I was angry. I could blame it on the heat or lack of sleep or poor communication – but that would only be a lame attempt to deflect my personal responsibility. We could certainly analyze why I lost my cool. In psychology we learn that anger is a result of losing control, embarrassment, fear, pain, or deep disappointment. But again, we would only be trying to explain away the reality that I said things in anger and then slammed a door behind me as an explanation point.

I knew the second I heard the door slam that I would have to clean up the mess I made.

Within minutes I was talking to God. After all, as my Father, he saw and heard everything. I confessed my sin; that I’m not worthy to be called his child. I asked for and received forgiveness. Then came the hard part.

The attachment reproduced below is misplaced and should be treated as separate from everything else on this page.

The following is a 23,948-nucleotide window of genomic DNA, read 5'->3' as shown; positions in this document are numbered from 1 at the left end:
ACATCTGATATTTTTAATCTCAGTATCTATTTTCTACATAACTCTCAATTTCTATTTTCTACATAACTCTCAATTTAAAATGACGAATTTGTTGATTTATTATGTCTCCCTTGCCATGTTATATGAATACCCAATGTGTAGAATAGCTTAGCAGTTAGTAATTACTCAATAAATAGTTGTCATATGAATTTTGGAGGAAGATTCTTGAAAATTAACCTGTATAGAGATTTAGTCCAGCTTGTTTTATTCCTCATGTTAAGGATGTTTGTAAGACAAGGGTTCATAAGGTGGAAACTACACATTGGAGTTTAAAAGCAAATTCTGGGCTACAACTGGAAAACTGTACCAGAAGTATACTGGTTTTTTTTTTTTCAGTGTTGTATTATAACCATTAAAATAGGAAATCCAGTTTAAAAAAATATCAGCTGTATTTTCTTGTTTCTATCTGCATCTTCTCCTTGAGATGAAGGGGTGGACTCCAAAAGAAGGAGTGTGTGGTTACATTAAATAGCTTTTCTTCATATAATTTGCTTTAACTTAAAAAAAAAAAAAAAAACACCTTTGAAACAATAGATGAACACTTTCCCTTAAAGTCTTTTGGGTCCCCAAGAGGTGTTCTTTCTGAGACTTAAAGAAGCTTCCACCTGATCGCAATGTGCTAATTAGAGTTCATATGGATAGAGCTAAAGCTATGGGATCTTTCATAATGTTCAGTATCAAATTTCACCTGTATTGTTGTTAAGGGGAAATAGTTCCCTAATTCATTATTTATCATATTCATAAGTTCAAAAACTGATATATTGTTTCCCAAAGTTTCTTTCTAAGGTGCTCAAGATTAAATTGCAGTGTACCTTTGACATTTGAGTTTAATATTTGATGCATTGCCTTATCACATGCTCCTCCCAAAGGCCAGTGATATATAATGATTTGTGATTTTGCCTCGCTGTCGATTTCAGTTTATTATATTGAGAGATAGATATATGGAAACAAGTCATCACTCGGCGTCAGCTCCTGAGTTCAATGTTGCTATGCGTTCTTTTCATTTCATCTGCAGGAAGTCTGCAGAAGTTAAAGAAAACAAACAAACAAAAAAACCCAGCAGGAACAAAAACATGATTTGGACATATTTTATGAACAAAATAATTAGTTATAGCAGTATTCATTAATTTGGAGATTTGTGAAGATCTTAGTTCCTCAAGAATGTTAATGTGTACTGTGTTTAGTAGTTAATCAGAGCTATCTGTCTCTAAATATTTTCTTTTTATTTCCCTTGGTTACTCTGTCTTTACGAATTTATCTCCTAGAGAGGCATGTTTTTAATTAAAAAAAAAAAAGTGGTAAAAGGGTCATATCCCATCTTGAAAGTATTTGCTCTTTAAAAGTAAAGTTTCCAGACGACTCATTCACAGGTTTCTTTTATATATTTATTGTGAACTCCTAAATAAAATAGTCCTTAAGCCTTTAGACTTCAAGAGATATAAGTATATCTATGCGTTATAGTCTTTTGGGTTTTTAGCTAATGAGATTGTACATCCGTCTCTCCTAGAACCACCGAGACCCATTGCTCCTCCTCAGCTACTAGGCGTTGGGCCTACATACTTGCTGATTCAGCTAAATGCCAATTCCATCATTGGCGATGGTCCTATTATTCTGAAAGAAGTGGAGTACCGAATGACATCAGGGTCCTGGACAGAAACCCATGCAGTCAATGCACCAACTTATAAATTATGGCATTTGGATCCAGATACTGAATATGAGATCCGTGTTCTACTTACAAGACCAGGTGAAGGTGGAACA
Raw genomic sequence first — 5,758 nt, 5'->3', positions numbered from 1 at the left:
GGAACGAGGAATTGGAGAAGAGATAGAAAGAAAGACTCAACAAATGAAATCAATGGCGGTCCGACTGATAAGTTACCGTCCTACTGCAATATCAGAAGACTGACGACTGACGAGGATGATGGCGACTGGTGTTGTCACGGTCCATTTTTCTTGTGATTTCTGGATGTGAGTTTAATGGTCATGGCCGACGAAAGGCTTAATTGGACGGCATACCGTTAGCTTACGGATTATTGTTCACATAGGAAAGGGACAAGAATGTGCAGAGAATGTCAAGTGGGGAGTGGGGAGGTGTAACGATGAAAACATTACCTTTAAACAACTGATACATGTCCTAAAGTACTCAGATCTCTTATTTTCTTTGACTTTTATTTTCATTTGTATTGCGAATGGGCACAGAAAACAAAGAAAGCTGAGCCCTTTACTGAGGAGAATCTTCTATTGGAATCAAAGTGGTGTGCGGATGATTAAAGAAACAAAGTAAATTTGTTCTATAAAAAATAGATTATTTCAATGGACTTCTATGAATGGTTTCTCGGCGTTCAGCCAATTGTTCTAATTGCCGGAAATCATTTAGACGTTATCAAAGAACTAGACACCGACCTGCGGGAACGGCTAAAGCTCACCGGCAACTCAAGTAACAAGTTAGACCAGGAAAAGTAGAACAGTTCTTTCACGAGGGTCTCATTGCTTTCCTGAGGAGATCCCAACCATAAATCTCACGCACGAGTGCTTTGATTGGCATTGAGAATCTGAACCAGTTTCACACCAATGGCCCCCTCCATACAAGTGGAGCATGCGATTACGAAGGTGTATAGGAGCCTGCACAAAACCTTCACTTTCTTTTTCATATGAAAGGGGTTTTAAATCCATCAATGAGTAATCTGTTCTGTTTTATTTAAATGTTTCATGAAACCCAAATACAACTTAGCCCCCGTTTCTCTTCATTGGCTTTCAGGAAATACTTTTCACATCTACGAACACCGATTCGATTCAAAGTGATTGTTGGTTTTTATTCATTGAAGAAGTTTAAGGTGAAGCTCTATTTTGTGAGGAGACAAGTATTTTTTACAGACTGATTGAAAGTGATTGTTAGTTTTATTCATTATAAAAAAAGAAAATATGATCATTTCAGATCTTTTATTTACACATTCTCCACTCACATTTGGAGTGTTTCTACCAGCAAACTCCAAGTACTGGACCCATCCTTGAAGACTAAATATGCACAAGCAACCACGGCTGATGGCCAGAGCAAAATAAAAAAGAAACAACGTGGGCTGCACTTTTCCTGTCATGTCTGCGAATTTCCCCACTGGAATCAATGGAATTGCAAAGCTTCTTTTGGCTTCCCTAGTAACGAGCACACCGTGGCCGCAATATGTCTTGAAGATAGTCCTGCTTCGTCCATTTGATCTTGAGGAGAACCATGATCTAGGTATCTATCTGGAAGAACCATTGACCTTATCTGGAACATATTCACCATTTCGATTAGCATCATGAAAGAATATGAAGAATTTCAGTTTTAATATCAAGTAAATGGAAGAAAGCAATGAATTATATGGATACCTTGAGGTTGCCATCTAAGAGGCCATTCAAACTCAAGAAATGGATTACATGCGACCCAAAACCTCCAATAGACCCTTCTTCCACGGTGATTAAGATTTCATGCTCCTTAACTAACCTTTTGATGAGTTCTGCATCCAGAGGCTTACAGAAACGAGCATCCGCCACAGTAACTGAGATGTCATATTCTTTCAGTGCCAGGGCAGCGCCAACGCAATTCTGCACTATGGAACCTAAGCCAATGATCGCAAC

After I cooled down I found the person who had become the object of my anger. I confessed my sin to him. I asked for forgiveness. I tried not to explain away or deflect or blame something or someone else. The three of us: me, myself, and I, were fully and completely responsible for what was said and done.

To make matters even worse, several people witnessed my angry outburst. That meant I had to go to each of them and apologize. I felt like asking if anyone had some ketchup since I was eating so much crow!

There might be many ways to justify anger. Christians are especially good at claiming “righteous indignation” but anger is still anger and righteousness is rarely involved.

How about you? Have you “lost your cool” lately? Did you discuss it with your Heavenly Father and receive his forgiveness? Did you clean up the mess with the people involved? It may be hot outside, but you don’t have to be hot on the inside, too!